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Learning Theory - Behaviorism. PGCE Secondary 2004/5. Behaviorists vs Cognitists. Behaviourist (connectionist) – Cognitive theorists

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Learning Theory - Behaviorism

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    1. Learning Theory - Behaviorism PGCE Secondary 2004/5

    2. Behaviorists vs Cognitists • Behaviourist (connectionist) – Cognitive theorists • Behaviourists treat learning as a matter of links between stimulus and response. Indiv. develops certain responses to given stimuli which the connectionist is interested in observing w.r.t. the ways that experience and other stimuli affect/change them • Inferences made from direct observation of effects of In/Output variables applied to animal and human situations

    3. Behaviorists vs Cognitists • Cognitive psychologists place greater store by functioning of brain and postulate internal mental thinking as well as processes including perception, memorizing and cognitive structures which we acquire from experience and which modify of present behaviour • Emphasis on our being aware of our surroundings and being flexible in the solutions we adopt

    4. Learning Theory Classification

    5. Behaviorism • Psychological laboratory established by Wundt in Germany, 1879 • Turn of Century – Pavlov and Thorndike began detailed studies of how humans / animals behaved in given lab circumstances rather than on relying on introspective beliefs and feelings

    6. Behaviorism • Watson 1878-1958 • S-R connections more likely to be established the more frequently or recently an S-R bond occurs. • Learning occurs by trial and error, with unsuccessful approaches unlikely to be repeated

    7. Behaviorism • Thorndike, 1874-1949 • We stamp in effective S-R connections and stamp out unsuccessful responses • Dogs in cages, food, trial and error learning • T devised laws of learning which he believed applied equally to animals and humans • Importance of end effects of response • Satisfying outcomes from a response are more likely to lead to response being repeated. S-R connection reinforced whenever satisfying results are apparent • T’s Law of Effect – satisfaction serves to strengthen or reinforce S-R bonds

    8. Behaviorism • T’s contribution to learning theory is his insistence on the use of scientific measurements as a means of examining learning skills and belief that motivation by reward rather than punishment is an effective way of establishing good learning habits • Punishment has indirect influence for good by redirecting person towards suitable S-R bonds • Contrast with military discipline The sooner you get positive feedback the better the learning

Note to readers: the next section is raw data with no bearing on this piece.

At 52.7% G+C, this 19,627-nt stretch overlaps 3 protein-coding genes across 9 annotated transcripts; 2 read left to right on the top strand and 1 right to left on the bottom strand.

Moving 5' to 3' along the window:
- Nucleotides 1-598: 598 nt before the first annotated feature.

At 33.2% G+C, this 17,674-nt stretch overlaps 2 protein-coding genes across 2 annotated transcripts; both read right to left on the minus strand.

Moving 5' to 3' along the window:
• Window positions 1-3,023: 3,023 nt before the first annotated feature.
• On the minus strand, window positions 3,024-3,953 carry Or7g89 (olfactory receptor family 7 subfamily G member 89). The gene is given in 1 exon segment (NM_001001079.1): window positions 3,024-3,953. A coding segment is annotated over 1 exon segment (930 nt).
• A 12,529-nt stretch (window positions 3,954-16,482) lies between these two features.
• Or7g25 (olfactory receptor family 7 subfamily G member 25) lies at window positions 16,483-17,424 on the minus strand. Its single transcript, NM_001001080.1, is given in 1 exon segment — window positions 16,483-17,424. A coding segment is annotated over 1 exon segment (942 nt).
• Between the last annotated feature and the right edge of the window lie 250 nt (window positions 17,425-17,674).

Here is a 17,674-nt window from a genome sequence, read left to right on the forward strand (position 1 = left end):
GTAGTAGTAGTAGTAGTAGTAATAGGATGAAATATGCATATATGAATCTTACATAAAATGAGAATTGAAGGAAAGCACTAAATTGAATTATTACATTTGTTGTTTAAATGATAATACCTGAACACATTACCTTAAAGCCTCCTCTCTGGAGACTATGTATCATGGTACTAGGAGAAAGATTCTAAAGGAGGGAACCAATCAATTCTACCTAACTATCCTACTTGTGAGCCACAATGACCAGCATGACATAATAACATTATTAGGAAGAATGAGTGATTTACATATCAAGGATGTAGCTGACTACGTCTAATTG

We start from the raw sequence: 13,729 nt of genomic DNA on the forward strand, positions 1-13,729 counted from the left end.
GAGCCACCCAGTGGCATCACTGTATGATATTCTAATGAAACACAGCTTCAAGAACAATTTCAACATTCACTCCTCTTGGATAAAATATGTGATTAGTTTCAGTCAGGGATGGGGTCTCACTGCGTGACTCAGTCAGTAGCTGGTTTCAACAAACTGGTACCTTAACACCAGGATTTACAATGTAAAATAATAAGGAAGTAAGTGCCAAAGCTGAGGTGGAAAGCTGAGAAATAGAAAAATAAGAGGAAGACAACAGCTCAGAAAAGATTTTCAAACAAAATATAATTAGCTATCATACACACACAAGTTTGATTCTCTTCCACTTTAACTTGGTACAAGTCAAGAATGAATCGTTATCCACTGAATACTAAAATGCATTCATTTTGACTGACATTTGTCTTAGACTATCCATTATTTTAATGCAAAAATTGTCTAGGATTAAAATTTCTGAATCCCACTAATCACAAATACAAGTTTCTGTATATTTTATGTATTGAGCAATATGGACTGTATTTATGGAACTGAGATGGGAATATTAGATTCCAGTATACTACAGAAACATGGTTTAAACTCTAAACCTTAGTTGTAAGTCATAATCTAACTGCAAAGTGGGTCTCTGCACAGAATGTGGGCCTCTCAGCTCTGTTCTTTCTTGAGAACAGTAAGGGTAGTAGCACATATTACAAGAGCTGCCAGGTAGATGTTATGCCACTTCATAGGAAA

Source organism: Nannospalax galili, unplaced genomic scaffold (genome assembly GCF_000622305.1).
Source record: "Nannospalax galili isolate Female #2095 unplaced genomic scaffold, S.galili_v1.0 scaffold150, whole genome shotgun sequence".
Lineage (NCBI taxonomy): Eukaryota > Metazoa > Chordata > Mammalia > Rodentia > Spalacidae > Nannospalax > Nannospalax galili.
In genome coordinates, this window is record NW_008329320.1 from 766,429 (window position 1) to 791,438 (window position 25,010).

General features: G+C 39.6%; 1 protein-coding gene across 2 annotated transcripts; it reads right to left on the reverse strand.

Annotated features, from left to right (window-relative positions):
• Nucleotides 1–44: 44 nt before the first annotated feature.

9. Behaviorism • I.P. Pavlov, 1849-1936 • Use of neutral stimulus (tuning fork) to cause a conditioned response

    10. Tuning fork plus food = reinforcement T fork without food leads to lessening of salivation and eventual extinction of S-R link Classical conditioning rooted in reactions of involuntary systems Child, visit to doctor/dentist, pain Little Albert, white rat, loud noise, fear (Watson) Behaviorism - Pavlov

    11. Behaviorism - Pavlov • Reciprocal inhibition for extinction • Pair conditional stimulus with pleasurable stimulus • Bribe child who has been conditioned to dislike school to get him/her to attend • Complexity issues • Extinction, spontaneous recovery, stimulus discrimination, generalisation

    12. Behaviorism • B.F. Skinner, 1904-1990 • Main interest operant conditioning • Rats, levers, learning to get food • Instrumental or operant conditioning by which rat produces own reinforcement (reward) by converting productive accident into intentional pattern of behaviour

    13. Behaviorism - Skinner • Issues • continuous reinforcement • Needed to get the process growing • Intermittent reinforcement • Increased intervals between rewards • TV ads, gambling (intermittent winnings), judicious use of praise, golf! • Schedule of reinforcement • Planning of rewards – pigeon, fig of 8

    14. Behaviorism - Skinner • Conclusions • Each step in Learning Process should be short and grow from previous learned behaviour • Regular rewards in early stages, all stages carefully controlled by sched of continuous/intermittent reinforcement • Reward (feedback) should follow quickly when correct response appears. Motivation enhanced when we are informed of our progress • Learner should be given opportunity to discover stimulus discriminations for most likely path to success. Pigeon had to perceive difference between clock and anticlock motion

    15. Questions • To what extent is the behaviourist approach used today in • Schools and other learning institutions • When and how • Society • When and how • To what extent should trial and error learning (discovery learning) be encouraged today? • Are there links between constructivism and behaviourism? • General Discussion

    16. References • Applied behavioural analysis – Barbara Cyr • The trouble with behaviourism – Neil Davies • Behaviourism – The early years – Robert Wozniak • Skinners defence of behaviourism – Cole, Hammonds & Hartill • Use a search engine to get further information on this subject • Also used: Child, D.(1981) Psychology and the teacher. Holt Education, 3rd edition, London • Other recommended books - any current educational psychology textbook